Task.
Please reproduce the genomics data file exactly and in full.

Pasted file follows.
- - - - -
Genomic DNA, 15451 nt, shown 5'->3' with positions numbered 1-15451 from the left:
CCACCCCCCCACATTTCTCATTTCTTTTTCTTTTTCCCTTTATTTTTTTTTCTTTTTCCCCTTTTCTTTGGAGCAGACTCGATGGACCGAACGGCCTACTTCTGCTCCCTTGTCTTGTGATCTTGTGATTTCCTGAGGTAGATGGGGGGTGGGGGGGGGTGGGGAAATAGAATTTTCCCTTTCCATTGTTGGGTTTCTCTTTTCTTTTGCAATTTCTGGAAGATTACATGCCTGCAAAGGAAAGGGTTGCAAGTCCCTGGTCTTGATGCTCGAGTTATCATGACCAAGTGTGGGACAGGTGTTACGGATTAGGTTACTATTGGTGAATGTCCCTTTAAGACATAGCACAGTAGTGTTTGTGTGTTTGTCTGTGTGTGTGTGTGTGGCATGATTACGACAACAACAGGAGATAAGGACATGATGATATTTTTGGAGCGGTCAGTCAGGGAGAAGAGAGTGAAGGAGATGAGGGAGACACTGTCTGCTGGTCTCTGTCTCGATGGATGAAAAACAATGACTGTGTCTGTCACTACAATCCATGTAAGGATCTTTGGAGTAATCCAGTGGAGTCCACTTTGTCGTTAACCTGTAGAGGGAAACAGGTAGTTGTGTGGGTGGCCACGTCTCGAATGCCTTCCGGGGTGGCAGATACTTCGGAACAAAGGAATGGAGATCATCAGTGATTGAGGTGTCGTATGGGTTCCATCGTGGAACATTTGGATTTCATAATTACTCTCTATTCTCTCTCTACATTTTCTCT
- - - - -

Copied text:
Genomic DNA, 15451 nt, shown 5'->3' with positions numbered 1-15451 from the left:
CCACCCCCCCACATTTCTCATTTCTTTTTCTTTTTCCCTTTATTTTTTTTTCTTTTTCCCCTTTTCTTTGGAGCAGACTCGATGGACCGAACGGCCTACTTCTGCTCCCTTGTCTTGTGATCTTGTGATTTCCTGAGGTAGATGGGGGGTGGGGGGGGGTGGGGAAATAGAATTTTCCCTTTCCATTGTTGGGTTTCTCTTTTCTTTTGCAATTTCTGGAAGATTACATGCCTGCAAAGGAAAGGGTTGCAAGTCCCTGGTCTTGATGCTCGAGTTATCATGACCAAGTGTGGGACAGGTGTTACGGATTAGGTTACTATTGGTGAATGTCCCTTTAAGACATAGCACAGTAGTGTTTGTGTGTTTGTCTGTGTGTGTGTGTGTGGCATGATTACGACAACAACAGGAGATAAGGACATGATGATATTTTTGGAGCGGTCAGTCAGGGAGAAGAGAGTGAAGGAGATGAGGGAGACACTGTCTGCTGGTCTCTGTCTCGATGGATGAAAAACAATGACTGTGTCTGTCACTACAATCCATGTAAGGATCTTTGGAGTAATCCAGTGGAGTCCACTTTGTCGTTAACCTGTAGAGGGAAACAGGTAGTTGTGTGGGTGGCCACGTCTCGAATGCCTTCCGGGGTGGCAGATACTTCGGAACAAAGGAATGGAGATCATCAGTGATTGAGGTGTCGTATGGGTTCCATCGTGGAACATTTGGATTTCATAATTACTCTCTATTCTCTCTCTACATTTTCTCT